An article in the herald earlier this week highlighted some of the health issues we see have with motorways.

People who live beside Auckland’s Southern Motorway are subjected to air pollution at nearly double the level of those 130m further away, research shows.

The researchers suggest looking at preventing people from living within 20m of motorways and building more walls to separate the roadways from homes, children’s facilities and businesses.

Fixed and bicycle-mounted measuring instruments, used in autumn and winter in Otahuhu, detected pollution levels that peaked beside the motorway from 7am to 9am, coinciding with the morning commuter rush.

The researchers, from Canterbury University’s geography department and the National Institute of Water and Atmospheric Research, found similarly high levels of pollution along Princess St, which feeds the motorway, and several other areas of high traffic volume.

Potentially of most concern is their finding of a morning peak of around 140,000 “ultrafine” particles of pollution per cubic centimetre of air.

These particles, a 10,000th of a millimetre in diameter, can penetrate deep into the lungs. Particulate air pollution is associated with lung disease and heart problems.

What this really shows is one of the key issues of having such a reliance on urban motorways. It also makes me wonder what it would do to the business cases of projects if we had also considered the health impacts and the mitigation needed to address those impacts. The article says some researchers are now suggesting we need a 100m buffer to motorways, the costs of doing that would be astronomical from both a financial and land use perspective.

Some will of course point out that electric cars will solve these problems and while it may to a large extent, as Peter has pointed out in the past, uptake of electric vehicles has been glacially slow and there is no sign of that changing any time soon.

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  1. A big finding from that studies author which the TV news story about it did mention briefly, is that the “perception of health impacts” from motorway pollution is just as important as the actual impact on health of the motorway pollution.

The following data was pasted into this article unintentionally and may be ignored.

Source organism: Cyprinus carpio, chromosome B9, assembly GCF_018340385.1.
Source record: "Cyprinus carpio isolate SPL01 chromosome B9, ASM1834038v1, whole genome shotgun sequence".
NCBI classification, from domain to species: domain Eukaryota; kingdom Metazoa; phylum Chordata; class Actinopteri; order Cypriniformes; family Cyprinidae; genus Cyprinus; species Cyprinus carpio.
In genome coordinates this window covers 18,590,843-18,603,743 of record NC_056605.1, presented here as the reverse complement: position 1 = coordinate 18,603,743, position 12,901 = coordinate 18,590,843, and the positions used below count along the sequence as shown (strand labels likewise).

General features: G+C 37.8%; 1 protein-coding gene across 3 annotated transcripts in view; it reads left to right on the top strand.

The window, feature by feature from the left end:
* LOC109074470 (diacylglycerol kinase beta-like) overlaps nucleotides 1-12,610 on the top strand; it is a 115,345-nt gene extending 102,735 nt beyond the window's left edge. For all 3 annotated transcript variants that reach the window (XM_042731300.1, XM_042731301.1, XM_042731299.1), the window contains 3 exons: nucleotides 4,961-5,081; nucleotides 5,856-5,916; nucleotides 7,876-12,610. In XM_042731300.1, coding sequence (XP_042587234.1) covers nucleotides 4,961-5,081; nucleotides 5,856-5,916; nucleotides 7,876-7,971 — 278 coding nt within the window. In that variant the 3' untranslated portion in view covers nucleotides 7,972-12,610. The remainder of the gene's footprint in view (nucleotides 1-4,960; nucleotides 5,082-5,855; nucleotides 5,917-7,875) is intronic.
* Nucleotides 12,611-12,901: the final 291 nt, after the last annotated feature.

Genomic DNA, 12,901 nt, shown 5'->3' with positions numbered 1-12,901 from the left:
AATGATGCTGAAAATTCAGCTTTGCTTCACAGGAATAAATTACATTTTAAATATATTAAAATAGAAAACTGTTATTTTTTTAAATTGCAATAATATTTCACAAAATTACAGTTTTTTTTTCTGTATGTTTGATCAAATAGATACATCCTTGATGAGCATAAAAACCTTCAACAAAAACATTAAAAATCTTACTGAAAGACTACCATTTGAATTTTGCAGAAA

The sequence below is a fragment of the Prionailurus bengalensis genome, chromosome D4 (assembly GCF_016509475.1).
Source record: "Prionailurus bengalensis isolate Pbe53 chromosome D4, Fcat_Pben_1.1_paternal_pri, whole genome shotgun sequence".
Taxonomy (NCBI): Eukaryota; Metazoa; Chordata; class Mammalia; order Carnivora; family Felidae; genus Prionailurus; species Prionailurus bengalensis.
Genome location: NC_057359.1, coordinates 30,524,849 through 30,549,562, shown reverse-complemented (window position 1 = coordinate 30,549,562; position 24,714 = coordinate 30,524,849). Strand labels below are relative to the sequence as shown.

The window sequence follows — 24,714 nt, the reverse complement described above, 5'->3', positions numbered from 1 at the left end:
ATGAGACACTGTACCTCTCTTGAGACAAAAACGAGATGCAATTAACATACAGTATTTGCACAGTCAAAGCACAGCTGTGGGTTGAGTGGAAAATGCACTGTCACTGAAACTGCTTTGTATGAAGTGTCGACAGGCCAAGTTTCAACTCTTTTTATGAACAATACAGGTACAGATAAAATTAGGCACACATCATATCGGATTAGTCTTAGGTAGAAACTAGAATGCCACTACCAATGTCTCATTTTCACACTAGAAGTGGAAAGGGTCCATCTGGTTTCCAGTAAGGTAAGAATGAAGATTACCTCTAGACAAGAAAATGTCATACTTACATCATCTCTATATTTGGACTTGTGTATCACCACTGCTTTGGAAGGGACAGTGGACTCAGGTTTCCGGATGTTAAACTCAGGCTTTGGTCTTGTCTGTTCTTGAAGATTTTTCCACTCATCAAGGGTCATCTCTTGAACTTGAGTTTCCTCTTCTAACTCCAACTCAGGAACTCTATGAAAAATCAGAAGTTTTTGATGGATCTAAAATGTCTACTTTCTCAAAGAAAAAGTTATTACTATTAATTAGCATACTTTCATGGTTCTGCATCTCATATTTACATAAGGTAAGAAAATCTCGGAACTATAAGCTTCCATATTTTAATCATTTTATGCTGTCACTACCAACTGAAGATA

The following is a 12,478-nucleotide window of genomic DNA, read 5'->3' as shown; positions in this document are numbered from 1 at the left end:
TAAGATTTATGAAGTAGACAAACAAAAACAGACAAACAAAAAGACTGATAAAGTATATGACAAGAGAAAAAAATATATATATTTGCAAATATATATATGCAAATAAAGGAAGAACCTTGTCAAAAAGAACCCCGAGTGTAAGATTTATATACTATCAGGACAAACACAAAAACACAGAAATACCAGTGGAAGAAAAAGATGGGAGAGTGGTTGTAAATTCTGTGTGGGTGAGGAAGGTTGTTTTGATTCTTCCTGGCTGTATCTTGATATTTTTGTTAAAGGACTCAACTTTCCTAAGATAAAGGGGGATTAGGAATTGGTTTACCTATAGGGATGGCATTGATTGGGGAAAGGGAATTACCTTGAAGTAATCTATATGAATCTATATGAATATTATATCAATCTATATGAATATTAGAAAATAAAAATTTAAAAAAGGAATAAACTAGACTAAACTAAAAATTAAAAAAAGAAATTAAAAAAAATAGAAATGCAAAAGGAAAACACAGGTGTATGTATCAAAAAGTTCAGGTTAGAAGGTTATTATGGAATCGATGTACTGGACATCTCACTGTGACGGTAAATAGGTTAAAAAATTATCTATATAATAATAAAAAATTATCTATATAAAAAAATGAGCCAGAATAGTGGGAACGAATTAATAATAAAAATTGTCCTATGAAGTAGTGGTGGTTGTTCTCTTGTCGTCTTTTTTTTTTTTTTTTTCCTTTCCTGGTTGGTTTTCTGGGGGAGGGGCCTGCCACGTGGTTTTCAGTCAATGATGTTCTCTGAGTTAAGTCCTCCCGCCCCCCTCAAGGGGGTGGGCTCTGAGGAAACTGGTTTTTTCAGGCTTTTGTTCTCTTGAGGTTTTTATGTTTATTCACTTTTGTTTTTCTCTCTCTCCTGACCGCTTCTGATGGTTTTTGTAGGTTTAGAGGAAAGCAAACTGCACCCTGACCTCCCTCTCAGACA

In this manner it mirrors the findings with regards concerns that people have over electric power pylons and cellphone towers.

    The Environment court has previously accepted (in rejecting an application for a cell phone tower in Glenn Innes many years ago) that where a perception of health risks exists with a cellphone tower being proximate, then that is just as important to those residents and neighbours as if the cell phone tower had real and proven health impacts.

    Given that you have to wonder how come projects like Waterview (even tunnelled) got the go ahead.

    And of course while zero emission cars may be coming the same doesn’t apply to trucks yet, so while the NZ car fleet could eventually go electric the same for the truck fleet is not possible, so the pollution from the transport industry will be present for a long time to come.

    Even with the latest pollution standards for trucks It will take decades for these low pollution diesel engines to wash through the fleet.
    And all such low pollution engines rely on regular maintenance and tuning to stay that way – something NZ fleet owners do not do well.